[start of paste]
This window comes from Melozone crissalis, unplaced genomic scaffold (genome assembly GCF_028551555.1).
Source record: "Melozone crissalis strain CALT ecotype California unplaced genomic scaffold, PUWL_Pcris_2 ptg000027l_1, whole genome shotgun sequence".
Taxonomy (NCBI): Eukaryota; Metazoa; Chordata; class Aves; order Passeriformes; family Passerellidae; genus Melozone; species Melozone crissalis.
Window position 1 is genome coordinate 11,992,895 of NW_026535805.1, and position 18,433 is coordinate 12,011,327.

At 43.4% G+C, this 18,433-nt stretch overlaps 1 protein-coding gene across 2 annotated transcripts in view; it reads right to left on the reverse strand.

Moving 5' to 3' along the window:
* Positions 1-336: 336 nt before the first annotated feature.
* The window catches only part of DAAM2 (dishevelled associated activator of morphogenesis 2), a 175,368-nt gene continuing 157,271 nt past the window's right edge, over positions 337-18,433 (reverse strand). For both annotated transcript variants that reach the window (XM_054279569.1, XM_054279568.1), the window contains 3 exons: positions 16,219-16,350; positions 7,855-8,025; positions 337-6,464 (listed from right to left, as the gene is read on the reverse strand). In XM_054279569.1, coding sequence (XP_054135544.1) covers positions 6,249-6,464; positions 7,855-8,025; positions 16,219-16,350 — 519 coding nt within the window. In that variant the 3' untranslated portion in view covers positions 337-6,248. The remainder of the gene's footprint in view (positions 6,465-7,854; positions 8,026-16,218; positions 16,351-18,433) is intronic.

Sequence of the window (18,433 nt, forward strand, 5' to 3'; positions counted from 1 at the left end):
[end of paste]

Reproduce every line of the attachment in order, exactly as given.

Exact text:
This window comes from Melozone crissalis, unplaced genomic scaffold (genome assembly GCF_028551555.1).
Source record: "Melozone crissalis strain CALT ecotype California unplaced genomic scaffold, PUWL_Pcris_2 ptg000027l_1, whole genome shotgun sequence".
Taxonomy (NCBI): Eukaryota; Metazoa; Chordata; class Aves; order Passeriformes; family Passerellidae; genus Melozone; species Melozone crissalis.
Window position 1 is genome coordinate 11,992,895 of NW_026535805.1, and position 18,433 is coordinate 12,011,327.

At 43.4% G+C, this 18,433-nt stretch overlaps 1 protein-coding gene across 2 annotated transcripts in view; it reads right to left on the reverse strand.

Moving 5' to 3' along the window:
* Positions 1-336: 336 nt before the first annotated feature.
* The window catches only part of DAAM2 (dishevelled associated activator of morphogenesis 2), a 175,368-nt gene continuing 157,271 nt past the window's right edge, over positions 337-18,433 (reverse strand). For both annotated transcript variants that reach the window (XM_054279569.1, XM_054279568.1), the window contains 3 exons: positions 16,219-16,350; positions 7,855-8,025; positions 337-6,464 (listed from right to left, as the gene is read on the reverse strand). In XM_054279569.1, coding sequence (XP_054135544.1) covers positions 6,249-6,464; positions 7,855-8,025; positions 16,219-16,350 — 519 coding nt within the window. In that variant the 3' untranslated portion in view covers positions 337-6,248. The remainder of the gene's footprint in view (positions 6,465-7,854; positions 8,026-16,218; positions 16,351-18,433) is intronic.

Sequence of the window (18,433 nt, forward strand, 5' to 3'; positions counted from 1 at the left end):